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After seven years of playing a criminal mastermind on NBC’s The Blacklist, James Spader has no signs of slowing down. The veteran actor who has played a CGI robot in the Marvel Cinematic Universe, a lawyer in TV legal dramas — and everything in between — has the acting thing down. However, his meticulous preparation and execution come by way of his “obsessive-compulsive” ways.

James Spader gives ‘The Blacklist’ a ‘strange’ portrayal — and he’s OK with that

The Blacklist
James Spader as Raymond ‘Red’ Reddington | Will Hart/NBC/NBCU Photo Bank

When James Spader takes on a role, it’s typically because the character fascinates him on a personal level. As proven in The Blacklist, the so-called “Concierge of Crime” is as mysterious in person as he is in the context of fiction. In fact, one publication referred to Spader as “the strangest man on TV,” and he concurs.

“An NBC publicist who handles The Blacklist didn’t like it at all. I had no problem with it,” he told Playboy. “Funnily enough, my agent, whom I’ve been with for decades and who knows me well, had no problem with it either. I’m a great fan of all things strange, eccentric, and idiosyncratic. Things never get strange enough for me.”

That uniqueness has allowed the actor to take on projects others might only dream of. The “strange” qualities of Spader have resulted in memorable roles [seemingly] only he can play.

“When I started out in movies I seemed older than my years. Because you don’t seem vulnerable, you can play someone who is confident and comfortable in ways actors who look younger can’t,” he explained.

“In the right context that can be somewhat startling, so you learn to play with it. I think in some of my earlier work I was sort of hiding, and that’s why I played so many bad guys,” he said.

He continued: “I liked being hired to play somebody who was so different from me. If you’re not actually a bad guy, just the fact that you’re comfortable with certain things — such as, say, sexuality — means you can tap into things that others can’t.”

Spader’s father displayed obsessive tendencies

The Blacklist star has stated in several interviews the fun he’s throughout his career. Likewise, Spader’s co-stars bragged about the level of professionalism he brings every moment of every working day.

Still, Spader is very aware of his idiosyncrasies, attributing some of that to his father.

“He was incredibly shy and in many ways inaccessible, spending a lot of time in the cellar working on carpentry and taking a lot of long walks by himself,” he said in the same Playboy interview.

Spader elaborated on his father’s fatal flaw, stating [Spader’s] is something he struggles with, too.

“He’d spend every cent he ever had. For instance, he loved fishing, but he had more fishing rods than he ever needed, even if he used every one of them,” he said.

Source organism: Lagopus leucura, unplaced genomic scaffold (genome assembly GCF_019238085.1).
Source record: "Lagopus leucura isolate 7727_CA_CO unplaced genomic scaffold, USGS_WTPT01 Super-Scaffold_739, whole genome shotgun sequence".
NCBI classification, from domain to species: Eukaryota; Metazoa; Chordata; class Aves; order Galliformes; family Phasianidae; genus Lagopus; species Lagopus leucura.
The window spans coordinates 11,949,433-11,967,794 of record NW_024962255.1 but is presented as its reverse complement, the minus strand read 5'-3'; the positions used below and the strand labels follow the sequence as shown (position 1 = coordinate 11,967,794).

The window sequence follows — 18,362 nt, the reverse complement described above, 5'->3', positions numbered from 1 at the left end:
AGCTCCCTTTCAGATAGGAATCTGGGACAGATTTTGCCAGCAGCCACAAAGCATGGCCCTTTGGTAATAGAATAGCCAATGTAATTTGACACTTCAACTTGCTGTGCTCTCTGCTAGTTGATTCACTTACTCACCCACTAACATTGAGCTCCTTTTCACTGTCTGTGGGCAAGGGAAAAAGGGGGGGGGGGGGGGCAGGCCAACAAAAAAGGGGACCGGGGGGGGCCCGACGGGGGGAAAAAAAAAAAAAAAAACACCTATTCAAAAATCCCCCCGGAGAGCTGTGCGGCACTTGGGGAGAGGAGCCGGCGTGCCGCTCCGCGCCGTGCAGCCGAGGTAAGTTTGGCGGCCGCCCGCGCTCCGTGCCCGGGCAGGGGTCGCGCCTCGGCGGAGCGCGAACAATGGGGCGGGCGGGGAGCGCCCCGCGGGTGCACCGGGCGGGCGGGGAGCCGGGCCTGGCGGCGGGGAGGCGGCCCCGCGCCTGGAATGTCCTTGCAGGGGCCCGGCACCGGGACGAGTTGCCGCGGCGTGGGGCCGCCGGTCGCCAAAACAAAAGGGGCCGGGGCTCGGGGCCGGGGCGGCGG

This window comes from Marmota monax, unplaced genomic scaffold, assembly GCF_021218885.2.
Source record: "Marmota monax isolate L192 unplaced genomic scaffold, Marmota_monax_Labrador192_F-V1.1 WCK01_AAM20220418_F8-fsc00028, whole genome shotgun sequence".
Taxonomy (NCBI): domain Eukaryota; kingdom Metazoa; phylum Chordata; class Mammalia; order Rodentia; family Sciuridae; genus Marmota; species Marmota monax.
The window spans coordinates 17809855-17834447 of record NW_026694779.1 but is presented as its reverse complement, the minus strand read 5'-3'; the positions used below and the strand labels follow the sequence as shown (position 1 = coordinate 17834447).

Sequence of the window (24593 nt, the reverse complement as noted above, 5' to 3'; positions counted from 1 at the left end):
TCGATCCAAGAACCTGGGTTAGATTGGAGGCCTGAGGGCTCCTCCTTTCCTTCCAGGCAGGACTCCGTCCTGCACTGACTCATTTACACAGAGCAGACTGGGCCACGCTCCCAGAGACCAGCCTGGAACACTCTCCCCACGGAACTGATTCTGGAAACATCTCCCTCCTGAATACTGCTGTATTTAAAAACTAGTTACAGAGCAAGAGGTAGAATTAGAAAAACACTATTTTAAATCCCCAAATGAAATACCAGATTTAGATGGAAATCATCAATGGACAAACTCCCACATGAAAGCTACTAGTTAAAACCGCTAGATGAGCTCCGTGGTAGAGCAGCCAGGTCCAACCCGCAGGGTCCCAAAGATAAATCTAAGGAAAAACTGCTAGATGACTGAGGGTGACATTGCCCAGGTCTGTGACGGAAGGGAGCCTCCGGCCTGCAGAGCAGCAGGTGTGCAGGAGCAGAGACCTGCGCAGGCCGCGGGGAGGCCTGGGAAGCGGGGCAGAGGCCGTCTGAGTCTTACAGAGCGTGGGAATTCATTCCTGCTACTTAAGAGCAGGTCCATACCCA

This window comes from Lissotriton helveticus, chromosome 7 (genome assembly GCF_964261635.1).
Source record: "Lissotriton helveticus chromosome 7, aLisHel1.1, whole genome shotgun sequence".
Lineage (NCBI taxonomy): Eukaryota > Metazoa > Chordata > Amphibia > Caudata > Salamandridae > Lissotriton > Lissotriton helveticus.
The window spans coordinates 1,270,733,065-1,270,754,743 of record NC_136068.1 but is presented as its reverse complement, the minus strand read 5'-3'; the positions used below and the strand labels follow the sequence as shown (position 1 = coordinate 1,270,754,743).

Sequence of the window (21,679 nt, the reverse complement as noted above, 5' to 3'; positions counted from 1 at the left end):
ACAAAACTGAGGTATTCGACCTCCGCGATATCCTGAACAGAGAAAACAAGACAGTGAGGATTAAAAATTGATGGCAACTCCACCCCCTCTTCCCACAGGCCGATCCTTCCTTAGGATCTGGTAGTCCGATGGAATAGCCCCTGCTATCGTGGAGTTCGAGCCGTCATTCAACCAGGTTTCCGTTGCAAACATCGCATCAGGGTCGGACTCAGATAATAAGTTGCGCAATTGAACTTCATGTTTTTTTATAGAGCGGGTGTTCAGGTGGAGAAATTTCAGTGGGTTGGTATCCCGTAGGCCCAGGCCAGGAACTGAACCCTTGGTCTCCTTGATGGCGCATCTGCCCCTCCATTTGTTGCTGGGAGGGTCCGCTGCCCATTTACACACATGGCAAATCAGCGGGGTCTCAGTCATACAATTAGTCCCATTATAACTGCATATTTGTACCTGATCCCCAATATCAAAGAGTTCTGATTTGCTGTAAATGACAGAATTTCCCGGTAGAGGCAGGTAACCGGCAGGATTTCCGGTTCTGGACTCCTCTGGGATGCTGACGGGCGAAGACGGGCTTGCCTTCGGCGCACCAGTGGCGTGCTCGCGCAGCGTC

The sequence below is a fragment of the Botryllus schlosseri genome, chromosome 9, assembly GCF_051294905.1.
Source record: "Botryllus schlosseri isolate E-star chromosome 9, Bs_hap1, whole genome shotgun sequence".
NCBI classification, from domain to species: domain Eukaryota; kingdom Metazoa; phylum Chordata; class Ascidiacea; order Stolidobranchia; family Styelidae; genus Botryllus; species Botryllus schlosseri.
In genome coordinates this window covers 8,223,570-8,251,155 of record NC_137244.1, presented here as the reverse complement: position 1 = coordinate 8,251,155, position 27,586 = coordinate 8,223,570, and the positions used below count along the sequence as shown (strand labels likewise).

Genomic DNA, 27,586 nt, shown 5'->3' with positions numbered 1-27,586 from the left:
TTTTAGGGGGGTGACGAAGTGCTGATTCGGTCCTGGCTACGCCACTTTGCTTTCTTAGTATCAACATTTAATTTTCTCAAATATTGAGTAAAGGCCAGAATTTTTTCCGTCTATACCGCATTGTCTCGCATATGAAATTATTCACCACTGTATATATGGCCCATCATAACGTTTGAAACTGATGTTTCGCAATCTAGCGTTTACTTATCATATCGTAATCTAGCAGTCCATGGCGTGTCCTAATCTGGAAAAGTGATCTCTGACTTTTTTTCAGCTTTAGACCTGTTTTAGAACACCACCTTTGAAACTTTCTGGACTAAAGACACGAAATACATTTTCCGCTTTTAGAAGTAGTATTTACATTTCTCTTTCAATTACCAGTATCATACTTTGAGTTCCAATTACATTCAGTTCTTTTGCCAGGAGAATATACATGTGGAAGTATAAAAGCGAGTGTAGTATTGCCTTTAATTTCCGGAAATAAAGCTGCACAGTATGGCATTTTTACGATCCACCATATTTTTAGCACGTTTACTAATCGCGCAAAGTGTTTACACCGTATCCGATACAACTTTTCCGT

“He also clearly had certain obsessive-compulsive issues. He was always on task and had to finish one task before he could get to the next. I have a lot of similarities with him.”

Those similarities Spader refers to are some of the very same things shown in a few of the actor’s characters — such as Raymond “Red” Reddington in The Blacklist.

Spader recounts his ritualistic behavior and how it affects his career

It’s not lost on Spader that he shares some of his father’s compulsions, albeit in different ways.

“I’m ritualistic and habitual. I have an addictive personality. I love cooking, which I’ve done since I was a kid. That’s very methodical. It requires focus and yet allows for extrapolation or improvisation and spontaneity,” he told Playboy.

“It’s also calming for me. I don’t sleep particularly well. If I wake up at night, everything inside turns on instantly and won’t stop. There’s a compulsion to address things. I just can’t let them fester or get pushed under the rug. I have to tie it up tightly in a box, throw it right out the f*cking window into a river and let it sink to the bottom.”

The behaviors, he said, give him an advantage in Hollywood because “acting demands focus and concentration.” However, he admitted he’s not a “multi-tasker,” adding that working in a “freelance business” can be tricky.

“It is part of my job to demand all the respect and all the parameters and boundaries I need. Because you’re getting together with people who don’t know you and have never worked with you, you have to establish that upfront and be very forthright and forthcoming about it,” he said.

“That way, you’re not throwing something unexpected at anybody later.”

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In an interview with Rolling Stone (the one which gave Spader the title of “strangest man on TV”), Spader re-iterated why he’ll never be “fly-by-the-seat-of-your-pants” type of actor.

“I have very, very strong obsessive-compulsive issues. I’m very particular. I rely on a certain routine,” he said.

“It’s very hard for me, you know? It makes you very addictive in behavior because routine and ritual become entrenched. But in work, it manifests in obsessive attention to detail, and fixation. It serves my work very well: Things don’t slip by. But I’m not very easygoing.”

You’d think Spader’s level of particularity might come across as “diva-like,” but the actor is aware of how he’s perceived — careful not to cross that line.

“Television shows do not suffer fools or a**holes. They get weeded out quickly. Bad behavior is when you’re way down the road and all of a sudden somebody sets the ground rules for who they are and how they work. That’s not acceptable as far as I’m concerned,” he said.

He continued: “Everyone else’s job is just as important as yours. I work well with everyone. I’m not a believer that good work comes out of antagonism, fear, and punishment, but I think it can come out of discourse and argument, so long as you’re open, communicative, honest, and able to listen to what others’ needs are.”